Why Cold Weather Drivers Have Concerns About Electric Vehicles

by Matthew Memrick
why-cold-weather-drivers-have-concerns-about-electric-vehicles

Sure, electric vehicles may be great down south, but cold weather owners have some concerns about their effectiveness.

We already know there’s a mystery behind EV trucks and how much battery power they get when they tow things. Canadians and other cold-weather drivers like the EVs concept, but they’re not too sure how their batteries will fare.

One Canadian survey polled 2,000 people, with 64 percent saying that EVs won’t hold up in winters. The KPMG survey took place in December 2021 and last month. 

Yahoo! Finance said the Canadian Auto Association wants EV drivers to keep their cars charged enough to double their estimated driving needs as the harsh weather will drain these battery cells.

Southern temps hurt car batteries, too. CNBC said the best weather for an EV car is 70 degrees. Temperatures over 86 degrees can kill a battery’s power. After that, electric vehicles lose power under 65 degrees, and it’s even worse under 50 degrees.

Norwegians Have Their Fun With Electric Vehicles

Consumer Reporters reported Norway’s experiences with environmentally-friendly cars in December. They noticed that an unplugged EV’s range drops by about 20 percent in colder temperatures, with recharging taking longer than in warm weather. Running the cabin heater, seat heater, defroster, and other comfortable accessories during the winter won’t help either.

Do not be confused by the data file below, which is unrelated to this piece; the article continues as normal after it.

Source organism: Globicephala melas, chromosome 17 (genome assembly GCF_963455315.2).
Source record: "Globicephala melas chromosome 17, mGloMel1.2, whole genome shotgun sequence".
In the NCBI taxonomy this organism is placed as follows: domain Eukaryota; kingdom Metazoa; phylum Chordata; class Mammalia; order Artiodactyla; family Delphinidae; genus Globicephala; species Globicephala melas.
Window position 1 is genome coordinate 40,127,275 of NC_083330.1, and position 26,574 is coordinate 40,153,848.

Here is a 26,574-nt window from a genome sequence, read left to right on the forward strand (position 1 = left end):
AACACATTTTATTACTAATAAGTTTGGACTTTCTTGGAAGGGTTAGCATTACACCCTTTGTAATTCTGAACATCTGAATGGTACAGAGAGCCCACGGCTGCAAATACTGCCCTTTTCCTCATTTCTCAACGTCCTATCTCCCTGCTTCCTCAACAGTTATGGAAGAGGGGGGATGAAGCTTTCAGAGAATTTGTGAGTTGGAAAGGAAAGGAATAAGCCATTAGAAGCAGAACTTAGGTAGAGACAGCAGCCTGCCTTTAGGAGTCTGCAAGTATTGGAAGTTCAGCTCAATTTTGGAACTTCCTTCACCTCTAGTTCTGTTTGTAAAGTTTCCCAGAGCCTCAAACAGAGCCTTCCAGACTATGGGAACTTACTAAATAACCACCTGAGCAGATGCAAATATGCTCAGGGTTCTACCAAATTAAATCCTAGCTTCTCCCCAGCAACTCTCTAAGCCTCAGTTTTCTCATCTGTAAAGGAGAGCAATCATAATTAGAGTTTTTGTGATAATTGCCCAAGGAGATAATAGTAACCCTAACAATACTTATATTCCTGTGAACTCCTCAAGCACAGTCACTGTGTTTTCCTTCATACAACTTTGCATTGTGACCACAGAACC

The Scandanavian country experiences winter temps from 32 degrees Fahrenheit to negative -40 degrees in some places. As far back as 2020, the Norwegian Automobile Federation tested 20 electric vehicles in cold weather. Back then, driers had an average range loss of about 19 percent.

But some certain electric cars are doing worse. Consumer Reports took note of the Tesla Model 3. First, the Elon Musk car has a 310-mile range. The vehicle could take a 64-mile drive with 189 miles left to go in winter weather.   

But let’s get back to Canada.

Plus, Canadians don’t want to wait outside to have their cars charge up. The survey said 51 percent of folks wouldn’t want to wait 20 minutes for a car charging. While some gas fill-ups take minutes, some survey-takers (18 percent) said five minutes of wait time wouldn’t work.

Peter Hatges, a rep from KPMG, said EV automakers might need to focus on those facts

“Our poll findings reveal brand loyalty isn’t as strong as automakers might think,” he said.

Some Said Virginia Winter Conditions For EVs Weren’t Terrible

If you remember, the weather hit the I-95 corridor in Virginia back in January.

Many wondered how those stranded EV drivers would fare in the cold. The Washington Post reported that gas-powered cars ran out of gas and got stranded. There weren’t any reports of EV cars explicitly having issues.

If you have AAA, the organization still encourages people to own electric vehicles. Just do your planning like the gas cars. Have your ice scraper, shovel, flashlight, battery jump starter, and extra winter clothes in your car ready.

Outsider.com